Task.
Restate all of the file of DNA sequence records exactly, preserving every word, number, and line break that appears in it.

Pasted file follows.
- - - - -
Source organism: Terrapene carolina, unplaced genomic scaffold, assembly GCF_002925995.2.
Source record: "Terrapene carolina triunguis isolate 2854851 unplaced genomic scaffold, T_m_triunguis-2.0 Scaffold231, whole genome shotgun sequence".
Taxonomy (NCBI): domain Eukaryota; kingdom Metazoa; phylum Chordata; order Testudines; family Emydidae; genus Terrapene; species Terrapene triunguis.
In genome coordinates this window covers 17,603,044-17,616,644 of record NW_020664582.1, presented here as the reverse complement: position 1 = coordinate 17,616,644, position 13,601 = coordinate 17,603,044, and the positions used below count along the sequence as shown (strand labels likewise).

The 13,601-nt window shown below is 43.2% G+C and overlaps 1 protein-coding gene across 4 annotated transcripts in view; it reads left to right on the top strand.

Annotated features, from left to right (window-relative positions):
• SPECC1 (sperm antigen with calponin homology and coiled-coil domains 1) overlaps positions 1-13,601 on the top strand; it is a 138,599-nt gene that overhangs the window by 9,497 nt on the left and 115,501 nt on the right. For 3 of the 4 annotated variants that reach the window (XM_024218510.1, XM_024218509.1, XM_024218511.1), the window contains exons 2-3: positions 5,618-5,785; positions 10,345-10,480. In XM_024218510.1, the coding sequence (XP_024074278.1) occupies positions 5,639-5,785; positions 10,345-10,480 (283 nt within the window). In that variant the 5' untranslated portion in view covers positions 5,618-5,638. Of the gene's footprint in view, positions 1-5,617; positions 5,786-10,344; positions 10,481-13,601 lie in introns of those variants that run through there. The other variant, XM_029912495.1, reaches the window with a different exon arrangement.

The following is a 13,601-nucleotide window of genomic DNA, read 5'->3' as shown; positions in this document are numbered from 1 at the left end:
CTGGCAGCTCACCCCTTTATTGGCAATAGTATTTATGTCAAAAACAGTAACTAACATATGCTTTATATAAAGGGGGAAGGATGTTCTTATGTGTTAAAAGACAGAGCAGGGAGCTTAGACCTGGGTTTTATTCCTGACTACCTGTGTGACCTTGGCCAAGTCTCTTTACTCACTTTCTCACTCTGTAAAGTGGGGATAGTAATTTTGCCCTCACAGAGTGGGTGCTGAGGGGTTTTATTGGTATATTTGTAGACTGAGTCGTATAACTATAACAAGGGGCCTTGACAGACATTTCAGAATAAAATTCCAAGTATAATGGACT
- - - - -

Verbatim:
Source organism: Terrapene carolina, unplaced genomic scaffold, assembly GCF_002925995.2.
Source record: "Terrapene carolina triunguis isolate 2854851 unplaced genomic scaffold, T_m_triunguis-2.0 Scaffold231, whole genome shotgun sequence".
Taxonomy (NCBI): domain Eukaryota; kingdom Metazoa; phylum Chordata; order Testudines; family Emydidae; genus Terrapene; species Terrapene triunguis.
In genome coordinates this window covers 17,603,044-17,616,644 of record NW_020664582.1, presented here as the reverse complement: position 1 = coordinate 17,616,644, position 13,601 = coordinate 17,603,044, and the positions used below count along the sequence as shown (strand labels likewise).

The 13,601-nt window shown below is 43.2% G+C and overlaps 1 protein-coding gene across 4 annotated transcripts in view; it reads left to right on the top strand.

Annotated features, from left to right (window-relative positions):
• SPECC1 (sperm antigen with calponin homology and coiled-coil domains 1) overlaps positions 1-13,601 on the top strand; it is a 138,599-nt gene that overhangs the window by 9,497 nt on the left and 115,501 nt on the right. For 3 of the 4 annotated variants that reach the window (XM_024218510.1, XM_024218509.1, XM_024218511.1), the window contains exons 2-3: positions 5,618-5,785; positions 10,345-10,480. In XM_024218510.1, the coding sequence (XP_024074278.1) occupies positions 5,639-5,785; positions 10,345-10,480 (283 nt within the window). In that variant the 5' untranslated portion in view covers positions 5,618-5,638. Of the gene's footprint in view, positions 1-5,617; positions 5,786-10,344; positions 10,481-13,601 lie in introns of those variants that run through there. The other variant, XM_029912495.1, reaches the window with a different exon arrangement.

The following is a 13,601-nucleotide window of genomic DNA, read 5'->3' as shown; positions in this document are numbered from 1 at the left end:
CTGGCAGCTCACCCCTTTATTGGCAATAGTATTTATGTCAAAAACAGTAACTAACATATGCTTTATATAAAGGGGGAAGGATGTTCTTATGTGTTAAAAGACAGAGCAGGGAGCTTAGACCTGGGTTTTATTCCTGACTACCTGTGTGACCTTGGCCAAGTCTCTTTACTCACTTTCTCACTCTGTAAAGTGGGGATAGTAATTTTGCCCTCACAGAGTGGGTGCTGAGGGGTTTTATTGGTATATTTGTAGACTGAGTCGTATAACTATAACAAGGGGCCTTGACAGACATTTCAGAATAAAATTCCAAGTATAATGGACT